Stairway to Heaven keeps its glory

The high profile trial ends with jury clearing Led Zeppelin of copyright infringement allegation involving the band's iconic song

Photo by: Reuters (Archive)
Photo by: Reuters (Archive)

A combination photo of Led Zeppelin’s lead singer Robert Plant and Jimmy Page

Updated Jun 30, 2016

A jury in the United States has saved the sanctity of one of most iconic rock song of all times – Stairway to Heaven - the signature anthem of hard rock legend Led Zeppelin.

After a week-long trial, which was closely watched, jurors came out with a verdict on Thursday that Zeppelin did not steal instrumental riff from another classic rock band Spirit.

The case has closed a bitter chapter in rock history – at least for now.

Stairway was released in Zeppelin's album IV in 1971. It quickly rose to top of the charts. Since then it has been ranked as one of the greatest rock tracks many times.

But a 2014 lawsuit said the first two minutes of Stairway to Heaven bore similarity to Spirit's instrumental track Taurus.


In the early 1960s a counterculture was developing in England, which had just started to rise from the economic aftershocks of World War II.

Young artists had hit the streets on the footsteps of the Beatles. Among them were Jimmy Page, Jeff Beck and Eric Clapton, three of the most influential guitarists the world has ever heard.

As fate had it, the three musicians shot to fame during their time playing for blues band Yardbirds.

Later, Page joined hands with John Paul Jones, Robert Plant and John Bonham, an extremely talented drummer, to form a new band. They named it Led Zeppelin – after an airship.

Zeppelin did its first gig in October 1968. Stairway to Heaven was still three years away.  

Across the Atlantic an American band called Spirit was also producing psychedelic music around the same time. Randy Wolfe, also known as Randy California, was the band's guitarist. He played the main role in creating Taurus in 1967.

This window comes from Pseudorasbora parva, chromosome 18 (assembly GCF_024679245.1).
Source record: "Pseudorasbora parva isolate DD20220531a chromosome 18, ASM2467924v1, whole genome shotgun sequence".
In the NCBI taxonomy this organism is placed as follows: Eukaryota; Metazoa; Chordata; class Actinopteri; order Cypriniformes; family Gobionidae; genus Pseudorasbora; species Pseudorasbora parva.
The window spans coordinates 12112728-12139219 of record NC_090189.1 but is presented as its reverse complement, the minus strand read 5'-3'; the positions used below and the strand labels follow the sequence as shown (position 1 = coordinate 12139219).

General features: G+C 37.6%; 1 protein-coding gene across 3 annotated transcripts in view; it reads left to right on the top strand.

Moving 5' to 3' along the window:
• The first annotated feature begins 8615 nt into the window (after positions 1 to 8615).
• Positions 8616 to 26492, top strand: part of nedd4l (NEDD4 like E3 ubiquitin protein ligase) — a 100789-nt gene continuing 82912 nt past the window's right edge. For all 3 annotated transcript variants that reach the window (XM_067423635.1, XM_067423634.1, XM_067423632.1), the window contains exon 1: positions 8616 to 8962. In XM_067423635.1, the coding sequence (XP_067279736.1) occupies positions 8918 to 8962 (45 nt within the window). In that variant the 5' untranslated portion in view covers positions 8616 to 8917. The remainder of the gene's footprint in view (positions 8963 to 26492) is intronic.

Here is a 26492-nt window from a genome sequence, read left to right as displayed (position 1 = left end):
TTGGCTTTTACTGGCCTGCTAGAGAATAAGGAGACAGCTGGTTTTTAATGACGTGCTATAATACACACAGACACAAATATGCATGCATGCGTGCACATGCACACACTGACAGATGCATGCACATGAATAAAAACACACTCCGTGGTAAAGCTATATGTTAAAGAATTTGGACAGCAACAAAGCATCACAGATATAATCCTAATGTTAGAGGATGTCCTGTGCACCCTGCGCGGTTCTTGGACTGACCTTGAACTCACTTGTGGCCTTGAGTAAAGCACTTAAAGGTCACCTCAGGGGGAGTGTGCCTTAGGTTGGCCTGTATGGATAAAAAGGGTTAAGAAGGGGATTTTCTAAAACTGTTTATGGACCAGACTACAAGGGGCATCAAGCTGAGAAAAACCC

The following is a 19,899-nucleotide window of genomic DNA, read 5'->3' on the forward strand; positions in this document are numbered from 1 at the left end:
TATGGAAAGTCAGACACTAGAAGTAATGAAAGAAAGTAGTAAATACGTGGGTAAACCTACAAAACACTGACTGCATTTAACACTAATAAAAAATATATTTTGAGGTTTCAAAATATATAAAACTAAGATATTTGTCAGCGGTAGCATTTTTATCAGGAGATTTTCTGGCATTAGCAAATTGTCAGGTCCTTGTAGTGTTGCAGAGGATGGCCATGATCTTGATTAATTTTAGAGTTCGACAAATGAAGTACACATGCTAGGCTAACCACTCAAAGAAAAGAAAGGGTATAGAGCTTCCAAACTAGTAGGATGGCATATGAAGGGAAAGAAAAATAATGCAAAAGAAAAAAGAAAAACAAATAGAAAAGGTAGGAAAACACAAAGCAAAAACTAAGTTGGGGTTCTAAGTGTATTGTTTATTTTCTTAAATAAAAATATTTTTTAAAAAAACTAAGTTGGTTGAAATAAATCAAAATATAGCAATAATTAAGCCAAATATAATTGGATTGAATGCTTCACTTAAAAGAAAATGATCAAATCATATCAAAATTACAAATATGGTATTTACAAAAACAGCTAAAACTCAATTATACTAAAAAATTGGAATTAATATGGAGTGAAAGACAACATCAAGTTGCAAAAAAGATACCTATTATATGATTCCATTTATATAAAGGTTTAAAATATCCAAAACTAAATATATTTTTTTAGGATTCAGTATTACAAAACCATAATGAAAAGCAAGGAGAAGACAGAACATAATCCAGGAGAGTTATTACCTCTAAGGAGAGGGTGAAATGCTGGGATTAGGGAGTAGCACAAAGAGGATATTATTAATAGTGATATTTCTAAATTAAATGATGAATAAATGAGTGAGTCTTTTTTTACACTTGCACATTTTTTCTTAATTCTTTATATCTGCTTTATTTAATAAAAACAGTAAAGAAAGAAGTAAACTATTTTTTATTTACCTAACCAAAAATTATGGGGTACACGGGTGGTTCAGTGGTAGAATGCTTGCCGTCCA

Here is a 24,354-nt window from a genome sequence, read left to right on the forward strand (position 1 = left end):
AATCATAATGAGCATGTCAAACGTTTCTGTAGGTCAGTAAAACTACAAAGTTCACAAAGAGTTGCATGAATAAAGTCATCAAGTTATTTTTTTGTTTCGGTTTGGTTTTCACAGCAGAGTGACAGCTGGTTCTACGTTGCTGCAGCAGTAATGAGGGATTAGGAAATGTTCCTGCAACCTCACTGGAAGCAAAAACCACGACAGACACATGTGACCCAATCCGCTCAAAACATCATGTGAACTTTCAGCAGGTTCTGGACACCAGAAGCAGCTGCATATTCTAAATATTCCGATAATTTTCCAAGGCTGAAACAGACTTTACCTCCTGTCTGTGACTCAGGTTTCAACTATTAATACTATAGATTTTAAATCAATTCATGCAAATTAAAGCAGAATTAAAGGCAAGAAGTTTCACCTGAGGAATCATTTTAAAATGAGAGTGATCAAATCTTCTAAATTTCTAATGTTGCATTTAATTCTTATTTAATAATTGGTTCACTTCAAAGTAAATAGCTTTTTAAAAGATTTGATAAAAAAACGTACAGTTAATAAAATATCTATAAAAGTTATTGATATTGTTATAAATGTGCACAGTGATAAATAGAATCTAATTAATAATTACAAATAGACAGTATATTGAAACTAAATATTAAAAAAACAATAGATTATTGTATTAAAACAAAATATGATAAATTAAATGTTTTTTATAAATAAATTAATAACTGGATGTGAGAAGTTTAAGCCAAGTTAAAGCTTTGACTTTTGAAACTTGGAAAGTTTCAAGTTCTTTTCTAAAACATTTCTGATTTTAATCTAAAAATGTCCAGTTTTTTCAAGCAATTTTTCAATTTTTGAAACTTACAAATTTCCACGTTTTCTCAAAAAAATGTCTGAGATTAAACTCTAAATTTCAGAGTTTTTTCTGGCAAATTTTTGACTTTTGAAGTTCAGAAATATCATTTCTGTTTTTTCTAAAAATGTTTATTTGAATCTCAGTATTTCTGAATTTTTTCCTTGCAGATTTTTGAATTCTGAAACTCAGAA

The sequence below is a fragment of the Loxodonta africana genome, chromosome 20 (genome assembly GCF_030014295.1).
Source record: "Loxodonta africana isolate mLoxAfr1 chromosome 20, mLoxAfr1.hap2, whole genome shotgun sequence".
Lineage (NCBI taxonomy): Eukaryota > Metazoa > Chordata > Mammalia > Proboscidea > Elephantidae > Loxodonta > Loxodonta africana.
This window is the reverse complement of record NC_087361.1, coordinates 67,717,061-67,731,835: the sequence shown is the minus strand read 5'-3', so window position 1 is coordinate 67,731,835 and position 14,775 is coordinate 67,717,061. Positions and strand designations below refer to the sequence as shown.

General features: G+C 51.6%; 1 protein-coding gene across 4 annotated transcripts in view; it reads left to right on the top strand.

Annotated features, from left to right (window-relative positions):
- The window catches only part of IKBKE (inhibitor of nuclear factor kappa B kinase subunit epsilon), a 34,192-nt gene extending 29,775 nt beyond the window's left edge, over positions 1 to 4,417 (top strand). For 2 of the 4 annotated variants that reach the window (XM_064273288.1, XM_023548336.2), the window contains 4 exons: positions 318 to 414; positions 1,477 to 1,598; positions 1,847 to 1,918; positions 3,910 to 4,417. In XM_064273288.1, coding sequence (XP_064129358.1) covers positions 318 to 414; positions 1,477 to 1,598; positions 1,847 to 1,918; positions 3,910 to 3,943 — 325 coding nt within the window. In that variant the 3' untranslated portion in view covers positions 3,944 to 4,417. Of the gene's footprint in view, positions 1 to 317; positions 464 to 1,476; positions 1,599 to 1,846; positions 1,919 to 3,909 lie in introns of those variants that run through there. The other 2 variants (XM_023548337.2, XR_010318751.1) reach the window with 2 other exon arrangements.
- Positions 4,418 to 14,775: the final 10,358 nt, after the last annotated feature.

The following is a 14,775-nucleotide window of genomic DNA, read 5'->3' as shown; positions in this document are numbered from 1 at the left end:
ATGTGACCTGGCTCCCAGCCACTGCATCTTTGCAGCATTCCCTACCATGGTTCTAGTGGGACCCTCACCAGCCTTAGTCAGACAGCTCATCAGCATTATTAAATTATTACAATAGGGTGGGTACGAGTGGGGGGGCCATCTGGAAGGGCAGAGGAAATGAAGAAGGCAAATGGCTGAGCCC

Wolfe was not just any guitarist. He had the distinction of playing with Jimi Hendrix for a while. It was Hendrix who nicknamed him Randy California to distinguish him from another Randy in his group.

The case

Years before the Stairway copyright infringement case was decided in a US District Court in Los Angeles, people had noticed the similarities between the two tracks.

According to the case documents, the two bands had performed at least three times on the same day and at the same venue between 1968 and 1970.

In a 1991 interview, California said Led Zeppelin members used to come and see Spirit's performance.

Asked if opening chords from Taurus had been copied in Stairway to Heaven, he said "I’ll let (Led Zeppelin) have the beginning of Taurus for their song without a lawsuit."

Randy California

California kept playing with Spirit and never sued Zeppelin during his lifetime which ended in 1997 when he drowned off the coast of Hawaii.

The case was ultimately filed by a trustee of California's trust.

Not the first time

During the trial, Page said the riff Led Zeppelin had been accused of stealing was in common use way before Stairway and Taurus came out.

The band had faced a similar infringement cases in the past. The band had also agreed to settlements with other artists.

The songs which have been challenged include the band's famous hits Dazed & Confused and Whole Lotta Love.

Zeppelin comes from an age when it was relatively easy to borrow from other musicians. But now music enthusiasts quickly find similarities between different songs over the internet and share their views on social media.  

TRTWorld and agencies